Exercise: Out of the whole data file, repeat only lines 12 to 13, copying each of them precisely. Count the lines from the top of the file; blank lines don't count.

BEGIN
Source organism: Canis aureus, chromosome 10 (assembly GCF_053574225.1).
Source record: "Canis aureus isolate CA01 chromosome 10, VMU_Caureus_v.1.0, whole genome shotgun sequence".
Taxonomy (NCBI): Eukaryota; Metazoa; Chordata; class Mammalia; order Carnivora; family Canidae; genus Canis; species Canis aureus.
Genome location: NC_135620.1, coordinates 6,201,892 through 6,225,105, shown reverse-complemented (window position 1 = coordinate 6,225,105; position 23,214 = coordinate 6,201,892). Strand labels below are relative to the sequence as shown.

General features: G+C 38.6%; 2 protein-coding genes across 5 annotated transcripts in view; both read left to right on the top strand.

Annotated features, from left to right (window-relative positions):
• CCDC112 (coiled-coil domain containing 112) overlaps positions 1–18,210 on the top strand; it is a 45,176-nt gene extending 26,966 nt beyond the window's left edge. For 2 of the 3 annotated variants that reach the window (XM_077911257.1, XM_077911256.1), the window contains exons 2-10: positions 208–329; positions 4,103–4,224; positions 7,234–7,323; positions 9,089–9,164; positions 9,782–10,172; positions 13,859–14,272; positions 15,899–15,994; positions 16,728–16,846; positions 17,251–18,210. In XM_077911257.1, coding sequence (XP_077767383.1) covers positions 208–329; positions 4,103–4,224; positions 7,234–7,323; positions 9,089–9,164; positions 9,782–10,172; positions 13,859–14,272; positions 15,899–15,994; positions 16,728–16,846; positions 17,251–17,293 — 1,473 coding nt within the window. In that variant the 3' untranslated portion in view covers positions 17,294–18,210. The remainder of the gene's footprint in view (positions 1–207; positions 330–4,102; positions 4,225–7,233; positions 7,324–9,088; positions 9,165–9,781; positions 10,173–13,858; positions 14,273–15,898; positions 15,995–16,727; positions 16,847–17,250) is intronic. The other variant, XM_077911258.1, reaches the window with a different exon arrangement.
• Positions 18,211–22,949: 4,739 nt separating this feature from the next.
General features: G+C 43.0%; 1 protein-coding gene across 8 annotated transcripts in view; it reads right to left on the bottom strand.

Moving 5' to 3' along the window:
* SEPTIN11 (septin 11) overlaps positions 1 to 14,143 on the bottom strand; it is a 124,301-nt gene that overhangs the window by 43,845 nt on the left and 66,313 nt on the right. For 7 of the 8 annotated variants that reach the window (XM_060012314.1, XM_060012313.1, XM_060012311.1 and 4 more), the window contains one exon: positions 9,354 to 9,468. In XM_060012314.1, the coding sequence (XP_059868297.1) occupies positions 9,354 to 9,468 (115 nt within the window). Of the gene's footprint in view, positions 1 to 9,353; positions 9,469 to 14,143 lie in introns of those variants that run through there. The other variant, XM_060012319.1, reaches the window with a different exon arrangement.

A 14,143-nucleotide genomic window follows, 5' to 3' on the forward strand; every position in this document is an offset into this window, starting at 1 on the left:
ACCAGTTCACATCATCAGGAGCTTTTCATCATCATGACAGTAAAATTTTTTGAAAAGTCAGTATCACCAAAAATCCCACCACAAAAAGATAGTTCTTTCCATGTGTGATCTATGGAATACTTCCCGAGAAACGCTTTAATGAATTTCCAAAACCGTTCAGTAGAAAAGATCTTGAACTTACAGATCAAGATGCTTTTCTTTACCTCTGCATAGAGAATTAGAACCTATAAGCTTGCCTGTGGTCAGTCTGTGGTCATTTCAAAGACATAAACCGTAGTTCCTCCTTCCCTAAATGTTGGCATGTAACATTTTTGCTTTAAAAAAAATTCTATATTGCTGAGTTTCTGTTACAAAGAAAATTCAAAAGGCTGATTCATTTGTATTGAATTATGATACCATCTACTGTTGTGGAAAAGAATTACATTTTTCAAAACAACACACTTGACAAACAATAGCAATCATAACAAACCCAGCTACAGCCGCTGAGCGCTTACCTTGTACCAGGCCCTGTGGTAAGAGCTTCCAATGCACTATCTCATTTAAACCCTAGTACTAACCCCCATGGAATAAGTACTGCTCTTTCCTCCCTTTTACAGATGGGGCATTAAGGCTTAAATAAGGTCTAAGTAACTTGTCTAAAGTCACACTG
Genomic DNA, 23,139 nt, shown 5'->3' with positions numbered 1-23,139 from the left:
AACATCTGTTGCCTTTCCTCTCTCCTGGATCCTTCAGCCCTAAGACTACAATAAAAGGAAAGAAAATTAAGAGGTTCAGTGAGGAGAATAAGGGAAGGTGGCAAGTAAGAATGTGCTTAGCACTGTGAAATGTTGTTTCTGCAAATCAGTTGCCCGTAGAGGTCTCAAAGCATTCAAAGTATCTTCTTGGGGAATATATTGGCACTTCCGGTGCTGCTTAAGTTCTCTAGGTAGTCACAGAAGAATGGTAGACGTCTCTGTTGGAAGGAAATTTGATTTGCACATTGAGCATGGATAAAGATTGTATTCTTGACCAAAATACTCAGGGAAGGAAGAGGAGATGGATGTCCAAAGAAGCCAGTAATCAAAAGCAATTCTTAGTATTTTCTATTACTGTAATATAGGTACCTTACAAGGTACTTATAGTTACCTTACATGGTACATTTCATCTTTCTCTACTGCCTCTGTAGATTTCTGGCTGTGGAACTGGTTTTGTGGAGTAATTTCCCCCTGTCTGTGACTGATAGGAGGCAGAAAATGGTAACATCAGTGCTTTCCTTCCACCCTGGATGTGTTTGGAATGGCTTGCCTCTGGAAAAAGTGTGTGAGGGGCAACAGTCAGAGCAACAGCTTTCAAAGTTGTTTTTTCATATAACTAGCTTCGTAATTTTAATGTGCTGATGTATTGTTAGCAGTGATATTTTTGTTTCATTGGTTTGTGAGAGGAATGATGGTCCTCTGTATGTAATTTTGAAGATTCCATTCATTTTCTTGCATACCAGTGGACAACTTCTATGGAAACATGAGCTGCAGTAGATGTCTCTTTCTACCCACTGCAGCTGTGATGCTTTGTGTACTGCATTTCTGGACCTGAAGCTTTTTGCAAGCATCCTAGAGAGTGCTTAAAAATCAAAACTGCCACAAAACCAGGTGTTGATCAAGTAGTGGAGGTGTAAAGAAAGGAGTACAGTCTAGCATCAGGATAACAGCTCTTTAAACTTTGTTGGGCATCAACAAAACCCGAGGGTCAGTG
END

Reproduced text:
A 14,143-nucleotide genomic window follows, 5' to 3' on the forward strand; every position in this document is an offset into this window, starting at 1 on the left:
ACCAGTTCACATCATCAGGAGCTTTTCATCATCATGACAGTAAAATTTTTTGAAAAGTCAGTATCACCAAAAATCCCACCACAAAAAGATAGTTCTTTCCATGTGTGATCTATGGAATACTTCCCGAGAAACGCTTTAATGAATTTCCAAAACCGTTCAGTAGAAAAGATCTTGAACTTACAGATCAAGATGCTTTTCTTTACCTCTGCATAGAGAATTAGAACCTATAAGCTTGCCTGTGGTCAGTCTGTGGTCATTTCAAAGACATAAACCGTAGTTCCTCCTTCCCTAAATGTTGGCATGTAACATTTTTGCTTTAAAAAAAATTCTATATTGCTGAGTTTCTGTTACAAAGAAAATTCAAAAGGCTGATTCATTTGTATTGAATTATGATACCATCTACTGTTGTGGAAAAGAATTACATTTTTCAAAACAACACACTTGACAAACAATAGCAATCATAACAAACCCAGCTACAGCCGCTGAGCGCTTACCTTGTACCAGGCCCTGTGGTAAGAGCTTCCAATGCACTATCTCATTTAAACCCTAGTACTAACCCCCATGGAATAAGTACTGCTCTTTCCTCCCTTTTACAGATGGGGCATTAAGGCTTAAATAAGGTCTAAGTAACTTGTCTAAAGTCACACTG